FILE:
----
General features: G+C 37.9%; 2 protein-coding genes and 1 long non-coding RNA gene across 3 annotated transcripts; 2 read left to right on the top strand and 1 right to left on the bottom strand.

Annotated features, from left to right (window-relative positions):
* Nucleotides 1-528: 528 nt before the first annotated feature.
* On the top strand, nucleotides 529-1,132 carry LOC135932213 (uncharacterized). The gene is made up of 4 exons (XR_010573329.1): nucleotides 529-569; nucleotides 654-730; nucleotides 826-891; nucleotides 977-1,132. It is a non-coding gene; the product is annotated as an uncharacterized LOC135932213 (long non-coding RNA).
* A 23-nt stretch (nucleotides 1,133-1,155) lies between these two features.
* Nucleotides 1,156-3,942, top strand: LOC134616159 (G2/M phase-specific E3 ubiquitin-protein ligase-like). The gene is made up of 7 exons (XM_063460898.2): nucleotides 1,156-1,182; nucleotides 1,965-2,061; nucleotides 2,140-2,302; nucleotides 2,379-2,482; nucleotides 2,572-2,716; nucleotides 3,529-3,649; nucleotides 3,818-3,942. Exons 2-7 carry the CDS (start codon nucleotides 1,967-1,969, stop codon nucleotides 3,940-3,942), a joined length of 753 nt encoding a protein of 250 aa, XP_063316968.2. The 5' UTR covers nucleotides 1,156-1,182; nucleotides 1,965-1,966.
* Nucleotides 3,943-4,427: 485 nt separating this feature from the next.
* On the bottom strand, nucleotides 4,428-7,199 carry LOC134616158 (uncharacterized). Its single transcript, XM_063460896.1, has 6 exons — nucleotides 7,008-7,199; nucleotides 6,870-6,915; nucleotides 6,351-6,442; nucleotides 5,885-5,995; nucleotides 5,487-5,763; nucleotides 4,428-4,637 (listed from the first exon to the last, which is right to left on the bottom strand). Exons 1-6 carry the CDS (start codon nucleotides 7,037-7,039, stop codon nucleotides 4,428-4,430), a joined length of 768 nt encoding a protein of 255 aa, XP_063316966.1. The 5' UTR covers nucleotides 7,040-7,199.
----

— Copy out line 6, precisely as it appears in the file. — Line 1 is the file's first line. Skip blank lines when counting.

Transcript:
* Nucleotides 1,156-3,942, top strand: LOC134616159 (G2/M phase-specific E3 ubiquitin-protein ligase-like). The gene is made up of 7 exons (XM_063460898.2): nucleotides 1,156-1,182; nucleotides 1,965-2,061; nucleotides 2,140-2,302; nucleotides 2,379-2,482; nucleotides 2,572-2,716; nucleotides 3,529-3,649; nucleotides 3,818-3,942. Exons 2-7 carry the CDS (start codon nucleotides 1,967-1,969, stop codon nucleotides 3,940-3,942), a joined length of 753 nt encoding a protein of 250 aa, XP_063316968.2. The 5' UTR covers nucleotides 1,156-1,182; nucleotides 1,965-1,966.